Riding a boom to a profit
Very happy birthday for equipment-rental firm C & T
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Hey there, time traveller!
This article was published 22/09/2012 (3617 days ago), so information in it may no longer be current.
FIFTEEN years ago, Ed Dwyer didn’t know if his equipment-rental business was going to be able to survive on just the Winnipeg market.
But today, C & T Rentals is celebrating its 25th anniversary with the opening of a third location at the Brookside Industrial Park, which is the first phase of development at CentrePort.
Dwyer figures he’s in exactly the right spot.
“There is going to be billions of dollars worth of construction here in the next 20 years and they’re going to have to drive right by our shop to get there,” he said optimistically.
He has reason to feel good about the future. He’s already got about $7 million worth of rental equipment for the industrial-construction sector as well as the do-it-yourself crowd.
After getting started by renting temporary heating for the winter construction season, he branched into compaction equipment for the summer season.
The transplanted Newfoundlander then started expanding to satisfy growing demand for generators, lighting stands, pumps and hundreds of other items.
The latest expansion will move his independent operation into larger equipment such as forklifts, 60-foot boom lifts and scissor lifts.
That’s going to mean even more millions he’ll be investing in the company over the coming years as well as hiring another five to 10 people on top of the 25 he already employs.
Dwyer is confident the demand is there.
“Fifteen years ago it was very, very quiet here. Everybody had to fight for jobs,” he said. “Now there are so many projects out there and as far as I can tell there’s a shortage of equipment.”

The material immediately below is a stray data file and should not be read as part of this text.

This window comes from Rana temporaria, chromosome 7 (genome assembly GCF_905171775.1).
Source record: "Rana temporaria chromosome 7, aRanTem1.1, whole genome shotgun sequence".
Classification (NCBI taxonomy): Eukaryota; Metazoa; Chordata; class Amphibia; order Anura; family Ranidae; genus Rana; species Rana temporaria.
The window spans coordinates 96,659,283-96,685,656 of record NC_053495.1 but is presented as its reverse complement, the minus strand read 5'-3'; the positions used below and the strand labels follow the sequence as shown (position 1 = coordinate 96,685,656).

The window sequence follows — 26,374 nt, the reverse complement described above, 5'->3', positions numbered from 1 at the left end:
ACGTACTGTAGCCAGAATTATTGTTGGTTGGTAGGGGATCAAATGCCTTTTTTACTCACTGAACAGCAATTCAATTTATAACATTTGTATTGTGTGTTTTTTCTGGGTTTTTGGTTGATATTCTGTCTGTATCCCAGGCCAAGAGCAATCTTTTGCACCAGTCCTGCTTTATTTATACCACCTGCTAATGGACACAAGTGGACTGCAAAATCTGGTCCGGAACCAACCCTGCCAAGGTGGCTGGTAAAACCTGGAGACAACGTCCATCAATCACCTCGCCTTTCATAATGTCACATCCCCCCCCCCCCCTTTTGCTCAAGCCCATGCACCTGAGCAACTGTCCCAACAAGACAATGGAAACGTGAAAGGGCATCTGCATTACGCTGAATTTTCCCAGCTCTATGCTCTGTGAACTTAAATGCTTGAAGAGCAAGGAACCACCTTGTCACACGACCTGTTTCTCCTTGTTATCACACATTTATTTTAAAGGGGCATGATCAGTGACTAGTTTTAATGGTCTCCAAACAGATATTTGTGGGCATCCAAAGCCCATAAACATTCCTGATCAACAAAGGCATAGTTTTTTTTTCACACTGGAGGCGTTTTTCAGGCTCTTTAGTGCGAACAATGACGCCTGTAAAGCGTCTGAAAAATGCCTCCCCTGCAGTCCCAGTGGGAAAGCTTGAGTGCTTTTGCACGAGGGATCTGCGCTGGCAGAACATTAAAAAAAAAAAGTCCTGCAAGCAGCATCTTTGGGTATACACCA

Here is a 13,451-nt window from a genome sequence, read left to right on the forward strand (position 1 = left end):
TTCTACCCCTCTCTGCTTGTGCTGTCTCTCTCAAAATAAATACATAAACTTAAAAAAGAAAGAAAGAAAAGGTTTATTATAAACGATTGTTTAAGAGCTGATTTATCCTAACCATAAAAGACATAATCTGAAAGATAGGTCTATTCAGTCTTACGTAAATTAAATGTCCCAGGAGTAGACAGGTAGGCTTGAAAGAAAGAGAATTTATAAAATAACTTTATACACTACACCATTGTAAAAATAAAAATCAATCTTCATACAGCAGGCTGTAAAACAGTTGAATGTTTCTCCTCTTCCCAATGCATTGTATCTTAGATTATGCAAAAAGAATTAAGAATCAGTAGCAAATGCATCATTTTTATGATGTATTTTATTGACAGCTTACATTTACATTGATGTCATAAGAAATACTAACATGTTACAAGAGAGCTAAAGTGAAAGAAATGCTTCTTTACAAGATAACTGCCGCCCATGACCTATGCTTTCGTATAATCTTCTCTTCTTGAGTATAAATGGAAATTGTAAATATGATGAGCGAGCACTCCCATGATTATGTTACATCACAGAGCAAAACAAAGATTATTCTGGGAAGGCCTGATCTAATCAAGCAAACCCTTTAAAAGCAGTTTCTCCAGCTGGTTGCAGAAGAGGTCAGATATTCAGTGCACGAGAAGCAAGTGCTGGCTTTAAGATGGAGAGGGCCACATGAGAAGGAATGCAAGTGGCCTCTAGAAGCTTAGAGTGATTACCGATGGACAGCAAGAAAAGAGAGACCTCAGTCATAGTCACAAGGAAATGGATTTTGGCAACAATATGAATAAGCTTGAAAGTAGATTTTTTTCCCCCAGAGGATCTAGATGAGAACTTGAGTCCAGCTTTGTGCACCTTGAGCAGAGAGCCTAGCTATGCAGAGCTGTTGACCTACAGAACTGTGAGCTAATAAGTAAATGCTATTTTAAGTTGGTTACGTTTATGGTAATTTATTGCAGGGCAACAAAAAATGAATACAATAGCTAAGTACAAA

Mandy Wellnitz, executive director of the Canadian Rental Association (CRA), said as the construction industry goes, so goes the rental business.
“And the construction business is doing very well, especially in Western Canada,” she said.
Wellnitz is in Winnipeg this weekend for CRA board meetings. Dwyer is the president of the organization.
With several hundred members across the country, the industry is dominated by large national players such as United Rental, Hertz Equipment Rental and Battlefield, the Cat Rental Store, which control about 75 per cent of the market in Manitoba.
About 85 per cent of C & T’s business comes from the construction sector, with the rest coming from the growing do-it-yourself crowd renting items such as air compressors, dehumidifiers, drills, grinders, post-hole diggers, sanders, saws and trenchers — and getting them delivered to the door.
Wellnitz said more homeowners are realizing the benefits of renting equipment. She said people are finding they will spend just as much money buying inferior equipment they may not know how to operate properly and then watch it collect dust in the workshop.
“On the other hand, renting better-quality equipment — and getting trained on how to use it — might end up costing just the same,” she said.
C & T’s new 10,000-square-foot, two-storey building will specialize in large equipment. The company’s Scurfield Boulevard location caters more to the do-it-yourself market and its Dugald Road site has equipment targeted to the road-building companies located in the area.
Martin Cash has been writing a column and business news at the Free Press since 1989. Over those years he’s written through a number of business cycles and the rise and fall (and rise) in fortunes of many local businesses.